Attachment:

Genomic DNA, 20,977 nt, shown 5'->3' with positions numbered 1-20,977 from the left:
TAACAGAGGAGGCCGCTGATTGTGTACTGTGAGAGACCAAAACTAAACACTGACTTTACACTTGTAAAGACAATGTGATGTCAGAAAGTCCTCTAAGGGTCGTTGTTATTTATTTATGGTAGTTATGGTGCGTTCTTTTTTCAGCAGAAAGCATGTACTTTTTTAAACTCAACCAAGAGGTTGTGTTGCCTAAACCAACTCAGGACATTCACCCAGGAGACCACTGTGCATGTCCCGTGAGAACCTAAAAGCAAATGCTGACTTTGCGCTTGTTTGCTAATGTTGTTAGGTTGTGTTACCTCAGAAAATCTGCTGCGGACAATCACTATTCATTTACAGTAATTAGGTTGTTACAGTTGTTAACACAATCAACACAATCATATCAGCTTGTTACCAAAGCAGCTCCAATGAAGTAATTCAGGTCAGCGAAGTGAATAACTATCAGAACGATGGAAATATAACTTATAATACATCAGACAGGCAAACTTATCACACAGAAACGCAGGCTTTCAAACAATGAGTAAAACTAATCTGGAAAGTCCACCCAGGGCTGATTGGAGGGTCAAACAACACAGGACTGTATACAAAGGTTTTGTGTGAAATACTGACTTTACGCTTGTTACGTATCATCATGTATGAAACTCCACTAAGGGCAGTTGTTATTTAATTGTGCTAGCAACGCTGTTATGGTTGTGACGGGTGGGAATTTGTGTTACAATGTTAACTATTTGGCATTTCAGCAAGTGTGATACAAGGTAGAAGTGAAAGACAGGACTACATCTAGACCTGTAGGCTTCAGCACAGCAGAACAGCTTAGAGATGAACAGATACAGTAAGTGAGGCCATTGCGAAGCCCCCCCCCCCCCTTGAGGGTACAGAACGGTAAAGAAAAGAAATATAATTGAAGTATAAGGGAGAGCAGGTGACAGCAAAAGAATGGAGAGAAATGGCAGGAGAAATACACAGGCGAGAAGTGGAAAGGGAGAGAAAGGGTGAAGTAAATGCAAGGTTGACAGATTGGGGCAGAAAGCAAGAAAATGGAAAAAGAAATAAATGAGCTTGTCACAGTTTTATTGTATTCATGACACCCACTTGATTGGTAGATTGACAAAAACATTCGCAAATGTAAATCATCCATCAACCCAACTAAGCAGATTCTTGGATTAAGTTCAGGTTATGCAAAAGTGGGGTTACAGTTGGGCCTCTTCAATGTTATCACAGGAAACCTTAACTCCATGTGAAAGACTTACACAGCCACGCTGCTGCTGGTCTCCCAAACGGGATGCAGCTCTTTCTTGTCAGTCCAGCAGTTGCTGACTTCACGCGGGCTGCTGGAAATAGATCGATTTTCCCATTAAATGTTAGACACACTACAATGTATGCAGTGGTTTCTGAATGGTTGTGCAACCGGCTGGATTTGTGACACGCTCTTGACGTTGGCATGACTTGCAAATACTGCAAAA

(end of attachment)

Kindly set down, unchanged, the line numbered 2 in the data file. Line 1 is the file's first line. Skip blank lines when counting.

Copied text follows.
TAACAGAGGAGGCCGCTGATTGTGTACTGTGAGAGACCAAAACTAAACACTGACTTTACACTTGTAAAGACAATGTGATGTCAGAAAGTCCTCTAAGGGTCGTTGTTATTTATTTATGGTAGTTATGGTGCGTTCTTTTTTCAGCAGAAAGCATGTACTTTTTTAAACTCAACCAAGAGGTTGTGTTGCCTAAACCAACTCAGGACATTCACCCAGGAGACCACTGTGCATGTCCCGTGAGAACCTAAAAGCAAATGCTGACTTTGCGCTTGTTTGCTAATGTTGTTAGGTTGTGTTACCTCAGAAAATCTGCTGCGGACAATCACTATTCATTTACAGTAATTAGGTTGTTACAGTTGTTAACACAATCAACACAATCATATCAGCTTGTTACCAAAGCAGCTCCAATGAAGTAATTCAGGTCAGCGAAGTGAATAACTATCAGAACGATGGAAATATAACTTATAATACATCAGACAGGCAAACTTATCACACAGAAACGCAGGCTTTCAAACAATGAGTAAAACTAATCTGGAAAGTCCACCCAGGGCTGATTGGAGGGTCAAACAACACAGGACTGTATACAAAGGTTTTGTGTGAAATACTGACTTTACGCTTGTTACGTATCATCATGTATGAAACTCCACTAAGGGCAGTTGTTATTTAATTGTGCTAGCAACGCTGTTATGGTTGTGACGGGTGGGAATTTGTGTTACAATGTTAACTATTTGGCATTTCAGCAAGTGTGATACAAGGTAGAAGTGAAAGACAGGACTACATCTAGACCTGTAGGCTTCAGCACAGCAGAACAGCTTAGAGATGAACAGATACAGTAAGTGAGGCCATTGCGAAGCCCCCCCCCCCCCTTGAGGGTACAGAACGGTAAAGAAAAGAAATATAATTGAAGTATAAGGGAGAGCAGGTGACAGCAAAAGAATGGAGAGAAATGGCAGGAGAAATACACAGGCGAGAAGTGGAAAGGGAGAGAAAGGGTGAAGTAAATGCAAGGTTGACAGATTGGGGCAGAAAGCAAGAAAATGGAAAAAGAAATAAATGAGCTTGTCACAGTTTTATTGTATTCATGACACCCACTTGATTGGTAGATTGACAAAAACATTCGCAAATGTAAATCATCCATCAACCCAACTAAGCAGATTCTTGGATTAAGTTCAGGTTATGCAAAAGTGGGGTTACAGTTGGGCCTCTTCAATGTTATCACAGGAAACCTTAACTCCATGTGAAAGACTTACACAGCCACGCTGCTGCTGGTCTCCCAAACGGGATGCAGCTCTTTCTTGTCAGTCCAGCAGTTGCTGACTTCACGCGGGCTGCTGGAAATAGATCGATTTTCCCATTAAATGTTAGACACACTACAATGTATGCAGTGGTTTCTGAATGGTTGTGCAACCGGCTGGATTTGTGACACGCTCTTGACGTTGGCATGACTTGCAAATACTGCAAAA